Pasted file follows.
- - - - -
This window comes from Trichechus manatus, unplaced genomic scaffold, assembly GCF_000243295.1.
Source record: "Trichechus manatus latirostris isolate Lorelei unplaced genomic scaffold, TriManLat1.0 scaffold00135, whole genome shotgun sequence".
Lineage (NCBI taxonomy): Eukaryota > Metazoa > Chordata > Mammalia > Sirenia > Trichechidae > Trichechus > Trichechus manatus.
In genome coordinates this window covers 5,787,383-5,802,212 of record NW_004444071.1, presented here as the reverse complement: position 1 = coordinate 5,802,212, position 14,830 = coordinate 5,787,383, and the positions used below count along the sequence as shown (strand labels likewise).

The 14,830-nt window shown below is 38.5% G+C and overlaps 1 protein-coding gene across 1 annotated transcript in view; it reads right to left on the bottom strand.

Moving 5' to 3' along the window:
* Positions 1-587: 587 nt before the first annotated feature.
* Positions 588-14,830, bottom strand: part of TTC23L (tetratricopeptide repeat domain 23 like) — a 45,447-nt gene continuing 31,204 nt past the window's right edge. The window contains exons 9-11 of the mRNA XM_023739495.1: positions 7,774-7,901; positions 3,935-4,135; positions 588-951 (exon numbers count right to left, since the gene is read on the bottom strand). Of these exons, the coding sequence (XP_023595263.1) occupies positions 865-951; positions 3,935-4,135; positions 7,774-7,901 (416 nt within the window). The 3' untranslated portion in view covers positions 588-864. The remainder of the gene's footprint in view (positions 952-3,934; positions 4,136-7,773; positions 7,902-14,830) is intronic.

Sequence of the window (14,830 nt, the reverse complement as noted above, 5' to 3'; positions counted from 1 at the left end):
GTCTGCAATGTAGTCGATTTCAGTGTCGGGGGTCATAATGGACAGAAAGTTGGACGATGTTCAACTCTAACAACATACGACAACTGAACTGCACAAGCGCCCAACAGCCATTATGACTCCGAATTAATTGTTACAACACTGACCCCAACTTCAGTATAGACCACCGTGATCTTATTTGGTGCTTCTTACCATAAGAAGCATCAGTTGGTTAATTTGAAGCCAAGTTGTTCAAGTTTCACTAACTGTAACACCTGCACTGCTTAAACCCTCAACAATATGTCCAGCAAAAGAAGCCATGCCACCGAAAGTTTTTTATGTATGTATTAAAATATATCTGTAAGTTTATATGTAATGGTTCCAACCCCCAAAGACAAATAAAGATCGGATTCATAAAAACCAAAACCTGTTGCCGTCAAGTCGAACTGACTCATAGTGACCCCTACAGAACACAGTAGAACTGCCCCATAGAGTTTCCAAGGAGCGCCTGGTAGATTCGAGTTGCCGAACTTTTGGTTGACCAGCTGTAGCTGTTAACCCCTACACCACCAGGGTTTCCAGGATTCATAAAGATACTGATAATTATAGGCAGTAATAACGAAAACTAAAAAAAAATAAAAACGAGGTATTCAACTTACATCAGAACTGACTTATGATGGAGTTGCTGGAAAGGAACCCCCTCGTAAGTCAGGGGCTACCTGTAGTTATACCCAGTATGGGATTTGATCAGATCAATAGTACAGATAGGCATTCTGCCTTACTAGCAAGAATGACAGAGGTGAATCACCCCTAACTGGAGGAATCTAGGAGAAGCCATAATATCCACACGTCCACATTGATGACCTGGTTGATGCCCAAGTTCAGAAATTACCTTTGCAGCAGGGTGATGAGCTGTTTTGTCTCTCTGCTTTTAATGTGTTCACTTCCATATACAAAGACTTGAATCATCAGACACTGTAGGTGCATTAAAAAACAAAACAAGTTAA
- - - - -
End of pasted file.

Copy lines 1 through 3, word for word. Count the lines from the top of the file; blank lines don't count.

This window comes from Trichechus manatus, unplaced genomic scaffold, assembly GCF_000243295.1.
Source record: "Trichechus manatus latirostris isolate Lorelei unplaced genomic scaffold, TriManLat1.0 scaffold00135, whole genome shotgun sequence".
Lineage (NCBI taxonomy): Eukaryota > Metazoa > Chordata > Mammalia > Sirenia > Trichechidae > Trichechus > Trichechus manatus.